Why Are Police Using Non-Violent, First-Time Offenders as Confidential Informants?
Originally released June 15, 2015.
On June 27, 2014, the body of 20-year-old Andrew Sadek, a promising electrical student at the North Dakota State College of Science (NDSCS) in Wahpeton, North Dakota, was pulled from the Red River bordering North Dakota and Minnesota.
Missing for two months, the young man was found shot in the head, wearing a backpack filled with rocks.
The grisly death of a college student in one of the safest towns in the state, where violent crime is extremely rare, did not lead to a sweeping investigation. In fact, police immediately said they did not suspect foul play.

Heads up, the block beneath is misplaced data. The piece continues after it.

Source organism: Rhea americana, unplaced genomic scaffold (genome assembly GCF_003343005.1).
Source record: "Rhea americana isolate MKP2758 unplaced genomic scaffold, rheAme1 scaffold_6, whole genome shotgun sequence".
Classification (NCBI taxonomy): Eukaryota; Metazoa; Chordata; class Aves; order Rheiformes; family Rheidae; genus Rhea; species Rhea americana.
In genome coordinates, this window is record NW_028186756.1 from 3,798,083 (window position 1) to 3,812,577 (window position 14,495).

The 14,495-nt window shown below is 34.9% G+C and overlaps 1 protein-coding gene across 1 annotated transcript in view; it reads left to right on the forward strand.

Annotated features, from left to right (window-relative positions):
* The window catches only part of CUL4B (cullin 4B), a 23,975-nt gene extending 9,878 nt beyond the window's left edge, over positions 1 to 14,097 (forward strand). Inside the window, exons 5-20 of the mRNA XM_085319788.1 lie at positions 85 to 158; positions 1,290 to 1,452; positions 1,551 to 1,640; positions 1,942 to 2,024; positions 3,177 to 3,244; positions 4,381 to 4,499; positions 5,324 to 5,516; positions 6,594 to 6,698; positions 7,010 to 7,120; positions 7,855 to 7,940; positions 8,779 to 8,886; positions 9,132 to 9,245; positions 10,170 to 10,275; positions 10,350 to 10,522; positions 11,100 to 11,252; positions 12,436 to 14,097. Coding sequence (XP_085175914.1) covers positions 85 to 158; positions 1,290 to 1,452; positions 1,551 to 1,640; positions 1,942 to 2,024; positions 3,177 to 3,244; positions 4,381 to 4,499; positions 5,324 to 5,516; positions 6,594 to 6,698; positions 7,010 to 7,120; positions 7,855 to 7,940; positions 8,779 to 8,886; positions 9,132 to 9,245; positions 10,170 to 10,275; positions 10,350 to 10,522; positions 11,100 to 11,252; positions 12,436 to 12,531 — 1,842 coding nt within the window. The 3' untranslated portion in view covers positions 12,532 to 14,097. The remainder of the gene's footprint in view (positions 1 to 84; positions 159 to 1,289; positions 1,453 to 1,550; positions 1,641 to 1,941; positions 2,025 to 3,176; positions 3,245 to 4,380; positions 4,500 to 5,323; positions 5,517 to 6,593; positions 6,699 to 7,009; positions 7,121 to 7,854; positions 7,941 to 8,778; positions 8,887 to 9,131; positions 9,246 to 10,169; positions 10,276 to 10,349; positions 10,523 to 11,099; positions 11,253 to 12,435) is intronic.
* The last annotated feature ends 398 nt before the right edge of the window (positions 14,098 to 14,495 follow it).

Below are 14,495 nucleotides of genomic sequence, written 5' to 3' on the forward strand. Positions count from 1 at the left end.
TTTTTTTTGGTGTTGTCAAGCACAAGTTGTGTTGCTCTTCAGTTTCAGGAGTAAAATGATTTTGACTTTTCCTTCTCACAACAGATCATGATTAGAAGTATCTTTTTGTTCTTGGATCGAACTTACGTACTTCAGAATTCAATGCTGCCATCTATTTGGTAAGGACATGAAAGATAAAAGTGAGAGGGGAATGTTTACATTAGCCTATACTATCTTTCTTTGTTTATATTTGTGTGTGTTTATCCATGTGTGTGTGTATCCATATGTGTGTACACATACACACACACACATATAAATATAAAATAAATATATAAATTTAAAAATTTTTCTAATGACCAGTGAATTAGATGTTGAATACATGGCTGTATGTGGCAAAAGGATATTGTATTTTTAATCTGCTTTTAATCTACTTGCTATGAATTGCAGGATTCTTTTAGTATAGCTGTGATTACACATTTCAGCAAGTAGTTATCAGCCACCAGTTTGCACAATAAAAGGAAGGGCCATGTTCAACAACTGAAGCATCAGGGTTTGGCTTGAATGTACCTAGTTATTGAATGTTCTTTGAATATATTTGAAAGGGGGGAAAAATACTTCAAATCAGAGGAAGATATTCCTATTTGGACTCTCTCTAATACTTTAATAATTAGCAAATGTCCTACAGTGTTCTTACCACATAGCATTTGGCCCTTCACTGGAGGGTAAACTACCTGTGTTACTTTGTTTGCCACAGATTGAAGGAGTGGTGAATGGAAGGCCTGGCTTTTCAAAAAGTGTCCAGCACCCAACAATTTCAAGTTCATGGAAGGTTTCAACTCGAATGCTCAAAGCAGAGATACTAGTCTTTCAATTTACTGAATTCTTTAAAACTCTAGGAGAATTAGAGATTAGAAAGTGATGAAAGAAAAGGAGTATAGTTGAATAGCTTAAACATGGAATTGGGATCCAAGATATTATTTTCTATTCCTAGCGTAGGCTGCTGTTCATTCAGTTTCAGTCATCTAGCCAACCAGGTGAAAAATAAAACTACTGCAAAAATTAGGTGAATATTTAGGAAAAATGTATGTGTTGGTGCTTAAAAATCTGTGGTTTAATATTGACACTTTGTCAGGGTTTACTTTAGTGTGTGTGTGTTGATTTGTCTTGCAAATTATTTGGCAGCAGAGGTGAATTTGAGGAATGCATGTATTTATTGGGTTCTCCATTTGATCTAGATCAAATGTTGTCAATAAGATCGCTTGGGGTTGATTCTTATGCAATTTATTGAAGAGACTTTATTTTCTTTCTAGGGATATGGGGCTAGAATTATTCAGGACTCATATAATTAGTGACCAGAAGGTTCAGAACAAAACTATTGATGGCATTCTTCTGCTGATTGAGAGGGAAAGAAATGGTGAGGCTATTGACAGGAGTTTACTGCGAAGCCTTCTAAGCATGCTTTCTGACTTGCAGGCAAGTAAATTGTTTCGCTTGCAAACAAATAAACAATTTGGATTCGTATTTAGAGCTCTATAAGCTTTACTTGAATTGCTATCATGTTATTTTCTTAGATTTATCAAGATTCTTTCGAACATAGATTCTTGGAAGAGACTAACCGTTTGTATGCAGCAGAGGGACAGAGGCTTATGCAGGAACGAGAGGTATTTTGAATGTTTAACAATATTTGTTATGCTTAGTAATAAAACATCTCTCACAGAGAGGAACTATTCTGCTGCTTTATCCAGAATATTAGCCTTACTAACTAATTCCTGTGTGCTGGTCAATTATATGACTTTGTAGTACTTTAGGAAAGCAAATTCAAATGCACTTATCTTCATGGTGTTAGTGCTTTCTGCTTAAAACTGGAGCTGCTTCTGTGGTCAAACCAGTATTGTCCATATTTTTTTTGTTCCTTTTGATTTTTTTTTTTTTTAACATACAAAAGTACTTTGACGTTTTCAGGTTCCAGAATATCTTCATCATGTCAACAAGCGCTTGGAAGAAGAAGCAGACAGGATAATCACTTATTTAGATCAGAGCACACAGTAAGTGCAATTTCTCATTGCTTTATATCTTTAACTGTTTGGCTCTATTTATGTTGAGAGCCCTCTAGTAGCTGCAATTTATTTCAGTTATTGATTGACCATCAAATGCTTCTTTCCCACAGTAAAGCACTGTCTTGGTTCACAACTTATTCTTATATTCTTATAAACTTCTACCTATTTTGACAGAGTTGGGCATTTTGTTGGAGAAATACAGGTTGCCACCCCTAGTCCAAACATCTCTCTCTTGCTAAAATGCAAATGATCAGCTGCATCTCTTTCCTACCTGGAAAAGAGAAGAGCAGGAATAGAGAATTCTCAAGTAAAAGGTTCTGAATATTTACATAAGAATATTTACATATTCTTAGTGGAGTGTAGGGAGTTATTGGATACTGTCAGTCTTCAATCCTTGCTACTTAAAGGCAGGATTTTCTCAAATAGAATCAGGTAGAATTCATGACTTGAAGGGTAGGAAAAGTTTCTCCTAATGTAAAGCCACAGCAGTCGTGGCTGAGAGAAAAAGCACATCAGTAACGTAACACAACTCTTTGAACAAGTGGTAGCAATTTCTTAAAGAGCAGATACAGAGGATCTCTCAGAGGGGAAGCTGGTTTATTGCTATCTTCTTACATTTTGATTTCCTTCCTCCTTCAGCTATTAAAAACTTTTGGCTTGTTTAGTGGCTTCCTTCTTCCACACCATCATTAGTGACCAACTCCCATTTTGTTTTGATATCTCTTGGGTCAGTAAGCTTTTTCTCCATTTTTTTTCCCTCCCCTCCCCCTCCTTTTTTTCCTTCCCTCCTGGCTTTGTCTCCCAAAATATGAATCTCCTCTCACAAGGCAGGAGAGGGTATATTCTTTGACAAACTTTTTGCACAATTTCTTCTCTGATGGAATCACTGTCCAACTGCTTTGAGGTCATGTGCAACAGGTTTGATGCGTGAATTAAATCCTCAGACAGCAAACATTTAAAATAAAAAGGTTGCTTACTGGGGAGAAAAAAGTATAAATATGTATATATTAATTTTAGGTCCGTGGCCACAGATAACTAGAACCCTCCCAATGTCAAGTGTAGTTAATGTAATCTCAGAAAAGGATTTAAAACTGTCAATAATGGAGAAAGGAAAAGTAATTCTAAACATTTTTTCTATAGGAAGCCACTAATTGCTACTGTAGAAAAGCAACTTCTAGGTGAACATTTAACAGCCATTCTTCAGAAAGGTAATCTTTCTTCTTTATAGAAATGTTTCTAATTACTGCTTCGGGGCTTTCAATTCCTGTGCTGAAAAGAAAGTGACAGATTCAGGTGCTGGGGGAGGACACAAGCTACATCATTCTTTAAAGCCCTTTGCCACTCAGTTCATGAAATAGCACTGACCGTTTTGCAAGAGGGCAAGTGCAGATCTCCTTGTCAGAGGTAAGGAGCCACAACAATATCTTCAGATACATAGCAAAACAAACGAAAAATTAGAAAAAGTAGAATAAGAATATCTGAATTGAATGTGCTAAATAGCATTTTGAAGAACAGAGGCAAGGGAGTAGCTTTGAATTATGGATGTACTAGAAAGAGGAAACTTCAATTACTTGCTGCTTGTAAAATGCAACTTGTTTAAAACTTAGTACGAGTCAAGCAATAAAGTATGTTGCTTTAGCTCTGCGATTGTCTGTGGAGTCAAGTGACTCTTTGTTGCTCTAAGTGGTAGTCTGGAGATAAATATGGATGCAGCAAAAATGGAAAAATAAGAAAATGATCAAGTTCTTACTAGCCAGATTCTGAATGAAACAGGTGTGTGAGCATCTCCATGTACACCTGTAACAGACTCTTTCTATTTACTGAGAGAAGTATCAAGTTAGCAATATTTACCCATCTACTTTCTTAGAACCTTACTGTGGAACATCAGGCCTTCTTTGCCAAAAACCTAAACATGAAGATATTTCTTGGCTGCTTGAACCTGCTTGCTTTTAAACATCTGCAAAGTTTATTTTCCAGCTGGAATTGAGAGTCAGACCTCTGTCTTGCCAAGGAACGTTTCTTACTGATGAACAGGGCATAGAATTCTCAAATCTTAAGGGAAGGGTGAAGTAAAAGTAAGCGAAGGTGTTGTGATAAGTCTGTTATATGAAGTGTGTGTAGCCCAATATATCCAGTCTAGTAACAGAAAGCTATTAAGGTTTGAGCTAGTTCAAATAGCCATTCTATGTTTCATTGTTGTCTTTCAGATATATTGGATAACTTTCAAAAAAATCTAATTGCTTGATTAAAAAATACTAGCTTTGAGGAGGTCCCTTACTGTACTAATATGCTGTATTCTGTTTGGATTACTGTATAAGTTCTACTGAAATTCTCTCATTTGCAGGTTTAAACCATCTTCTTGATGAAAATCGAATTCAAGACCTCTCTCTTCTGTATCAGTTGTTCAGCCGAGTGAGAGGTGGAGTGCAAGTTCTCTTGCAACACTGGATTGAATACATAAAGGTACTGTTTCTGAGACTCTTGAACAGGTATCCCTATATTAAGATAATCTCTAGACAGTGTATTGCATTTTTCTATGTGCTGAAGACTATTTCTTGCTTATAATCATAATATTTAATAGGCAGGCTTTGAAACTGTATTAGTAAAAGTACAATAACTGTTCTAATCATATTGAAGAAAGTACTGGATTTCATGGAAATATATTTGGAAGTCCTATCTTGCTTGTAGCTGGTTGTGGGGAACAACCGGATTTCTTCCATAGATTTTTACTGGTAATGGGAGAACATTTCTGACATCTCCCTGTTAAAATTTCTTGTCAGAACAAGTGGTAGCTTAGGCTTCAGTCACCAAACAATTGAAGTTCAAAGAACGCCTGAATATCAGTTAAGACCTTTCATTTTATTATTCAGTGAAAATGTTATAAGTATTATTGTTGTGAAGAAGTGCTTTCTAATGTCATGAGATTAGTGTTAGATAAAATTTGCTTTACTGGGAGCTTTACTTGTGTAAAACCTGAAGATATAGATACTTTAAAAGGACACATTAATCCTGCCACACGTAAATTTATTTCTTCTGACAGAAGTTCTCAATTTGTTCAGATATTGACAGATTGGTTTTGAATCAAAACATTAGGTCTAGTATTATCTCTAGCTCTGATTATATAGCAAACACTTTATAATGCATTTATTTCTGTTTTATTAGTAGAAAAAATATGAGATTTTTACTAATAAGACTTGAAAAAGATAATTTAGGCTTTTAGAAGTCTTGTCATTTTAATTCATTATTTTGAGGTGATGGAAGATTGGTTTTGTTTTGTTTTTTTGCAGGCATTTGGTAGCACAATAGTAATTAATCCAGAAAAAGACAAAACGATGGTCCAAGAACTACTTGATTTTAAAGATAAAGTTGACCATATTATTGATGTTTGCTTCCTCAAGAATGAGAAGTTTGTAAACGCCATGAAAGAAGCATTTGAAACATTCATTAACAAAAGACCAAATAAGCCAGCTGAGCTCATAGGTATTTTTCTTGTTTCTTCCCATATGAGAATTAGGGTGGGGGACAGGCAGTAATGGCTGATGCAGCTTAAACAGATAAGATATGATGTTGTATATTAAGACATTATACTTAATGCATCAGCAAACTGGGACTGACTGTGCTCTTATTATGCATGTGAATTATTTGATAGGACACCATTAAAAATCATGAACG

Such a supposition strains credulity as it is, but what would be slowly revealed over the following months is that Andrew had been working as a confidential informant for the police, and that his school knew that authorities were busting its students and using them as bait to catch drug dealers.
This is a story of overzealous prosecution of minor drug offenses by a task force answerable only to itself, callous official indifference toward a grieving family, and a lack of transparency by authorities that raises more questions than it answers.
Paramount among these questions: Why are police using non-violent, first-time offenders in the very dangerous role of confidential informant?